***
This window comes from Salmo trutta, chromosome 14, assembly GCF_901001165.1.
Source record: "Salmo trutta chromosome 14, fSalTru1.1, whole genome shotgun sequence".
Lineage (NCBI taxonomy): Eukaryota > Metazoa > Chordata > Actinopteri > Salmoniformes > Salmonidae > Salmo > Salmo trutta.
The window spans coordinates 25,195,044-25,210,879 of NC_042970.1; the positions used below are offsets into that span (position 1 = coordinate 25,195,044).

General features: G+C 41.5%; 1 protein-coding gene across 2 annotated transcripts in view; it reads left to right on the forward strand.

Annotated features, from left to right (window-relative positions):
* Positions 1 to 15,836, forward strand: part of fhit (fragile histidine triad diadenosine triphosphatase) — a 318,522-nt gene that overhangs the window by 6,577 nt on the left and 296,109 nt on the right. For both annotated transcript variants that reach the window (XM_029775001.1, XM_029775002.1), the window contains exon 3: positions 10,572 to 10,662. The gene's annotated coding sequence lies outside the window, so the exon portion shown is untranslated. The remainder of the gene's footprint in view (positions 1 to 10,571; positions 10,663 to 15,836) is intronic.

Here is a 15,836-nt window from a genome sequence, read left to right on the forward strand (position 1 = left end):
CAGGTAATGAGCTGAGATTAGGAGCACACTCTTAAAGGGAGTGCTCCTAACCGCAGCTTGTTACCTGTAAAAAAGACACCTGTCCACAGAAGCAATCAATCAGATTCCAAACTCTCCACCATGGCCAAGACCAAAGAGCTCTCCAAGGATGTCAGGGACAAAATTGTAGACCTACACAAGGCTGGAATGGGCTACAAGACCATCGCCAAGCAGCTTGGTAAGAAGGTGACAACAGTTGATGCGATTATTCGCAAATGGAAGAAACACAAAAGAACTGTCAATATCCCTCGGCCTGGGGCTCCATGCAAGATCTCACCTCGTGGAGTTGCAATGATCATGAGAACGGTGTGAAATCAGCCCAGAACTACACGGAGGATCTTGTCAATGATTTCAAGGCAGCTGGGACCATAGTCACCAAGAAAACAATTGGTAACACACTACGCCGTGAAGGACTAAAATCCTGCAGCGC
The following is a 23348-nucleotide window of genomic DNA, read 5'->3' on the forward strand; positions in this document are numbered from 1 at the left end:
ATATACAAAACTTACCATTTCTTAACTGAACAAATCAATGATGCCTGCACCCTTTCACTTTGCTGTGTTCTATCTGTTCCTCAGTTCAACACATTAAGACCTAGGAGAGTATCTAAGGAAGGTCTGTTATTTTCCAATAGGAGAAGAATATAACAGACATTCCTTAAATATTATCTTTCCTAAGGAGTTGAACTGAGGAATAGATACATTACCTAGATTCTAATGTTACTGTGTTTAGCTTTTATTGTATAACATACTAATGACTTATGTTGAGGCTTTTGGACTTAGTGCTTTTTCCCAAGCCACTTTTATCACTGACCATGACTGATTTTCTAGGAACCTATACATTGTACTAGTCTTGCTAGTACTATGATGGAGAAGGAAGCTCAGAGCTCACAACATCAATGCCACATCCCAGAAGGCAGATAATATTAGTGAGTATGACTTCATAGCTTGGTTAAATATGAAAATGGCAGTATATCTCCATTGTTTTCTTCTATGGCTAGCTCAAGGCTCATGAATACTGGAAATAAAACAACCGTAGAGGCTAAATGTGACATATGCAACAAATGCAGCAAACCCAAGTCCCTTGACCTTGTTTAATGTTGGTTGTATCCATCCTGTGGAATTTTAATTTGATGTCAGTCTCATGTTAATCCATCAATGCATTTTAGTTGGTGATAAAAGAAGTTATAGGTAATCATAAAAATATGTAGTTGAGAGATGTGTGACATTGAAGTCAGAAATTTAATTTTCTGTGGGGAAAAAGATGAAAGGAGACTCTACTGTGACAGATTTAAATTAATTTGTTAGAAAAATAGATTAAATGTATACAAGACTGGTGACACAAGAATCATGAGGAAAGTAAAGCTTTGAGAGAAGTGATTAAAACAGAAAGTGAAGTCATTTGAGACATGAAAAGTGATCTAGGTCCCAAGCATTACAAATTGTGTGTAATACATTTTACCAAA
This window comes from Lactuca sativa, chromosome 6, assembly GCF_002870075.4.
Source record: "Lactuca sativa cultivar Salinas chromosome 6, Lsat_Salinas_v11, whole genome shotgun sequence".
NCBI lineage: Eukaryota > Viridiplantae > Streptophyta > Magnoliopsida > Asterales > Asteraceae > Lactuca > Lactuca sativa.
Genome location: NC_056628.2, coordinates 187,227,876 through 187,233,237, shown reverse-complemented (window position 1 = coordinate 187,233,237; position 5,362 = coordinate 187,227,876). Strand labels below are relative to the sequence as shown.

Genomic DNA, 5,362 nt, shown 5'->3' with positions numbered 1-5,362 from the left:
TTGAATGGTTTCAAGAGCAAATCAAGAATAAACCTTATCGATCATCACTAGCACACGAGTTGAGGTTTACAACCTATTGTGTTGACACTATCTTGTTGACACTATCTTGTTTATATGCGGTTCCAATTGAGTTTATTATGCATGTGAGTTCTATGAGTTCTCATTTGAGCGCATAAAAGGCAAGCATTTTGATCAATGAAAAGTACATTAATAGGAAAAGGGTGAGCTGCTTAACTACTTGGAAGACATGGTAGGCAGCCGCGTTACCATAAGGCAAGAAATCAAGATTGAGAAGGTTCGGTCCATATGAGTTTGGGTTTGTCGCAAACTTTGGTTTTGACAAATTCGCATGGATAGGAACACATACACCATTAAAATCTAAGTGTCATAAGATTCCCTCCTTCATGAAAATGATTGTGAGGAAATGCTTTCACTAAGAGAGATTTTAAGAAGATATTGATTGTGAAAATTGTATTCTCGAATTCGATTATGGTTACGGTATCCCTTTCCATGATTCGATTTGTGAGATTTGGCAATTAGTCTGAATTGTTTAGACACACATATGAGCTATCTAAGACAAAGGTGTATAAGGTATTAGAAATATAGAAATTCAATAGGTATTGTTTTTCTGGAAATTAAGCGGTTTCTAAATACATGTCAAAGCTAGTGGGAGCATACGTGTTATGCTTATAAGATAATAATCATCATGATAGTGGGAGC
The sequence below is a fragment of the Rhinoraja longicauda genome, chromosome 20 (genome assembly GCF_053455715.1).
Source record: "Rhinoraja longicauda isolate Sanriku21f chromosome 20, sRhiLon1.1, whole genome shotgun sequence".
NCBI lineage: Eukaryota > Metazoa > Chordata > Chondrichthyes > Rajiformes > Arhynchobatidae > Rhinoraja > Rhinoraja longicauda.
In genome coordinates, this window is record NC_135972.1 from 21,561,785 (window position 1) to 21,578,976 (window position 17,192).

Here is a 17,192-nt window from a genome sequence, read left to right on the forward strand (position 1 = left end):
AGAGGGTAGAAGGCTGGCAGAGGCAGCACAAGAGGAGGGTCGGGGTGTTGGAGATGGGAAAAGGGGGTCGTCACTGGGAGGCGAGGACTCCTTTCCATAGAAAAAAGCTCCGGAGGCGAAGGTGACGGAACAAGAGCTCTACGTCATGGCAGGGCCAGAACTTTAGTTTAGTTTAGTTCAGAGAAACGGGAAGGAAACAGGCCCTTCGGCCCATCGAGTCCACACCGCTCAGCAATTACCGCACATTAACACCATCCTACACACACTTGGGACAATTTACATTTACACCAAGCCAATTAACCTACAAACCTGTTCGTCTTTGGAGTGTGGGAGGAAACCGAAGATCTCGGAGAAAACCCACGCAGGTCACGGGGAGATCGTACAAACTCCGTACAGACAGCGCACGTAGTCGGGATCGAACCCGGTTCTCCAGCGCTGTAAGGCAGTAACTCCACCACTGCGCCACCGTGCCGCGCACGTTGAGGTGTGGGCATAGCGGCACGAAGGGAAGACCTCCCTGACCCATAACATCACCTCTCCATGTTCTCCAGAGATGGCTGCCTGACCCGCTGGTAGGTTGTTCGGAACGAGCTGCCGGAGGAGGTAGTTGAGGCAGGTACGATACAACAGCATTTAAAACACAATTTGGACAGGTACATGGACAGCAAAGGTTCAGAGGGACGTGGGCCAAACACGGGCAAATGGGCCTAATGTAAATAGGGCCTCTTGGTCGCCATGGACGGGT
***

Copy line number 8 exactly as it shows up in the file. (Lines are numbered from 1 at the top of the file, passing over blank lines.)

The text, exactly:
Here is a 15,836-nt window from a genome sequence, read left to right on the forward strand (position 1 = left end):